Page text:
It was commonplace in the nineteenth century English novel that the author was God—omniscient and omnipotent within the fictional universe that exists between the covers of a book. Novelists such as William Makepeace Thackeray (1811-1863) and George Eliot (1819-1880) exercised their divine privilege through overt intrusions into the narrative to arrange the lives of their characters and to tell the reader what to think. Rejecting that model and metaphor, modernism assigns novelists a more modest role—to transcribe their characters’ states of consciousness.
Early in her illustrious literary career, Briony Tallis, dominated by the influence of Virginia Woolf, writes a novella, Two Figures by a Fountain, that fulfills her modernist ambition: “To enter a mind and show it at work, or being worked on, and to do this within a symmetrical design—this would be an artistic triumph.” However, Cyril Connolly, the legendary editor of Horizon, rejects Briony’s manuscript, complaining that it “owed a little too much to the technique of Mrs. Woolf” and is weak in narrative interest.
In her seventies, Briony, now a literary celebrity, reworks the same material into a much more complicated book with a strong story line, one that, because it draws directly on actual incidents and people, cannot be published during her own lifetime. That novel, Atonement itself, reverts to the model of nineteenth century fiction, in which a narrative deity controls everything. The text of Atonement is an attempt to rewrite history. It is Briony’s bid to repair a terrible wrong that she committed when she was thirteen. Though the book will be her gesture of atonement, Briony recognizes that atonement is submission to an external authority and that, for a sovereign author whose imagination is supreme, such submission is impossible to achieve. In her final sentences, while vascular dementia begins to deplete her memory and defeat her imagination, seventy-seven-year-old Briony asks: “How can a novelist achieve atonement when, with her absolute power of deciding outcomes, she is also God? There is no one, no entity or higher form that she can appeal to, or be reconciled with, or that can forgive her. There is nothing outside her.” There is, nonetheless, another author, Ian McEwan, as well as a reader outside Briony Tallis, and Atonement, which she despairs of as a mere attempt at impossible atonement, succeeds despite itself.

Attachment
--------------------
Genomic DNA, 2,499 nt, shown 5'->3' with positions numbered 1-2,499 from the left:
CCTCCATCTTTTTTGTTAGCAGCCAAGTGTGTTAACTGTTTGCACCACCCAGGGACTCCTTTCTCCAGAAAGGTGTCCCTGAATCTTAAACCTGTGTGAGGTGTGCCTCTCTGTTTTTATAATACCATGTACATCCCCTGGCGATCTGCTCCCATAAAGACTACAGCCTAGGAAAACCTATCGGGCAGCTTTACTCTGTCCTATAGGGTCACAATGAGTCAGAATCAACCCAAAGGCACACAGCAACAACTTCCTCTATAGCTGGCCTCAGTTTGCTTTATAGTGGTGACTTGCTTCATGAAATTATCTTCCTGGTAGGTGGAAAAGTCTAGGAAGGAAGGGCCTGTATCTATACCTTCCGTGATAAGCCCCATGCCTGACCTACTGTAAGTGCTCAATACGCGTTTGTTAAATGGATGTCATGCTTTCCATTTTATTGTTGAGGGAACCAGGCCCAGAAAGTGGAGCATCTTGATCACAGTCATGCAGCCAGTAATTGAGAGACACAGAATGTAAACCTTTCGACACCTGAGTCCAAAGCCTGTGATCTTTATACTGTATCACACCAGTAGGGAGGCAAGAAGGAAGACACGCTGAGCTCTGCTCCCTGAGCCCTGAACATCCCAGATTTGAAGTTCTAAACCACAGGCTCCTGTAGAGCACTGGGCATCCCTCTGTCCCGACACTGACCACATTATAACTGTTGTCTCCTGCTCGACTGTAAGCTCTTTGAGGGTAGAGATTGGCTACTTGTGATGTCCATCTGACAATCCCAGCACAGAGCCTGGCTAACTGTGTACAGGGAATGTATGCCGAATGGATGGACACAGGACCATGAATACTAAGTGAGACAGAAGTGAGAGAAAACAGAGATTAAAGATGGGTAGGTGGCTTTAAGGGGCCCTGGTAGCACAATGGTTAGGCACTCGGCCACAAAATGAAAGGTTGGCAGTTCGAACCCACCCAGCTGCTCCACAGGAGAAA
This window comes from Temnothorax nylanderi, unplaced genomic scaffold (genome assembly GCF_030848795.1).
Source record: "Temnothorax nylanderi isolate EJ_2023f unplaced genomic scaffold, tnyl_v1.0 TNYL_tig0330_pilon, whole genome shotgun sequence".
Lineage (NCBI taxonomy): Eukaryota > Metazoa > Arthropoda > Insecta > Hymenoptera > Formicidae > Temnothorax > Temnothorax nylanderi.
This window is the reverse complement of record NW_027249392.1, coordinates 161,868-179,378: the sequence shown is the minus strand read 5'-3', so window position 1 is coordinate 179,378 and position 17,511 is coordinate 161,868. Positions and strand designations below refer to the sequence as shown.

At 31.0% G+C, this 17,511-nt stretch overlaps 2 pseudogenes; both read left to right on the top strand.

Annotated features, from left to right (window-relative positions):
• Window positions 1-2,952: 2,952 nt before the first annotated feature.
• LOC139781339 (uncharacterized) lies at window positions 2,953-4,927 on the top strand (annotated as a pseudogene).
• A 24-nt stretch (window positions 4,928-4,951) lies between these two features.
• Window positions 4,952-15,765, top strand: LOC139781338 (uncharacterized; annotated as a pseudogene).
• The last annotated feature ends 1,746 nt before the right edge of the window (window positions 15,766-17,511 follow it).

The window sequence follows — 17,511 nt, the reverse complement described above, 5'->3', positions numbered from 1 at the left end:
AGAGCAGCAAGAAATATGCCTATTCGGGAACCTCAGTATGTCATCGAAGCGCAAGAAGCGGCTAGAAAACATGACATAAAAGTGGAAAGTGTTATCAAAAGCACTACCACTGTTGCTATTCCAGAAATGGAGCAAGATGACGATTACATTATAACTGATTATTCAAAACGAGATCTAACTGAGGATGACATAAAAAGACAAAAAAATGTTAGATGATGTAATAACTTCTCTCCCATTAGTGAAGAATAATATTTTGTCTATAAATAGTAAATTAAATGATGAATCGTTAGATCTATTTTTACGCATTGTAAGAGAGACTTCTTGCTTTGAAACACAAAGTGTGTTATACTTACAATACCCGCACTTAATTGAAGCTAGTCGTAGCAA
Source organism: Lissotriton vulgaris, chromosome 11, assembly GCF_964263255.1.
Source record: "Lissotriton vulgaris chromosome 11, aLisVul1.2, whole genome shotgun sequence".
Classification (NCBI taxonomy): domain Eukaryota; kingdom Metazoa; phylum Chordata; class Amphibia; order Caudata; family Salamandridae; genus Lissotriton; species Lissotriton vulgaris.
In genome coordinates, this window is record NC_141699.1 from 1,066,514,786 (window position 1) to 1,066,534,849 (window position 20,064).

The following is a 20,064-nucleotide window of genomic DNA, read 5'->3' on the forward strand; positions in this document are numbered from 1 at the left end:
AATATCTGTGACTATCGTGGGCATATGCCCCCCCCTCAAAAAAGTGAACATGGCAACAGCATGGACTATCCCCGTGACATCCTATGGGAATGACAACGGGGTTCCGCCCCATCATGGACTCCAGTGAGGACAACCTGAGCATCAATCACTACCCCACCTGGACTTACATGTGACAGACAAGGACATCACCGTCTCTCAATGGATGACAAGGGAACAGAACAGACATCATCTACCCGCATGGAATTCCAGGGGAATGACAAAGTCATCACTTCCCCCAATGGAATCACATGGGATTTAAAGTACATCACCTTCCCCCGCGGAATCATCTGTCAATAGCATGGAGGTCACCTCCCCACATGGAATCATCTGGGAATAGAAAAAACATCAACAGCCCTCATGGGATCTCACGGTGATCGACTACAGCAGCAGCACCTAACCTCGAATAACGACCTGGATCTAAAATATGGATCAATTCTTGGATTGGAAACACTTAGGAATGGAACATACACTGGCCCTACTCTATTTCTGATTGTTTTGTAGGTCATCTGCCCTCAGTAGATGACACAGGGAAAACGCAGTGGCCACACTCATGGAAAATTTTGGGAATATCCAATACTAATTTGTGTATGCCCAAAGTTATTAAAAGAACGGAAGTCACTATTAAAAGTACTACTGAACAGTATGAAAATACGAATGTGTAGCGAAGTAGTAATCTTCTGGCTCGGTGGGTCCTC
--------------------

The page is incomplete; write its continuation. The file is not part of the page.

The novel starts with and arises out of thirteen-year-old Briony’s actions during a hot summer day in 1935. On her family’s country estate in Surrey, Briony conscripts her three cousins, fifteen-year-old Lola Quincey and Lola’s nine-year-old twin brothers, Pierrot and Jackson, to perform a silly play, The Trials of Arabella, that she herself has written. The cousins, troubled by their parents’ divorce, are not very cooperative, and the production is aborted. The imperious young playwright, described as “one of those children possessed by a desire to have the world just so,” fabricates another script that reconstructs the world for everyone around her. In Briony, McEwan examines the ambiguity of his own art—the storyteller as both creator and prevaricator. Robbie Turner, the handsome, brilliant son of the Tallis family’s housekeeper, has recently graduated from Cambridge University with financial support from Briony’s father. Despite the social chasm separating them, Robbie dares to love Cecilia, Briony’s older sister, also a recent Cambridge graduate. Briony senses, without understanding it, a powerful bond between the two, but she is confirmed in her assessment that Robbie is a “maniac” when he asks her to deliver to Cecilia a lewd, sealed note that she opens and reads. Robbie had written another, less blunt letter of affection and does not realize that he has inadvertently put his crude expression of sexual longing into the envelope that he hands to Briony.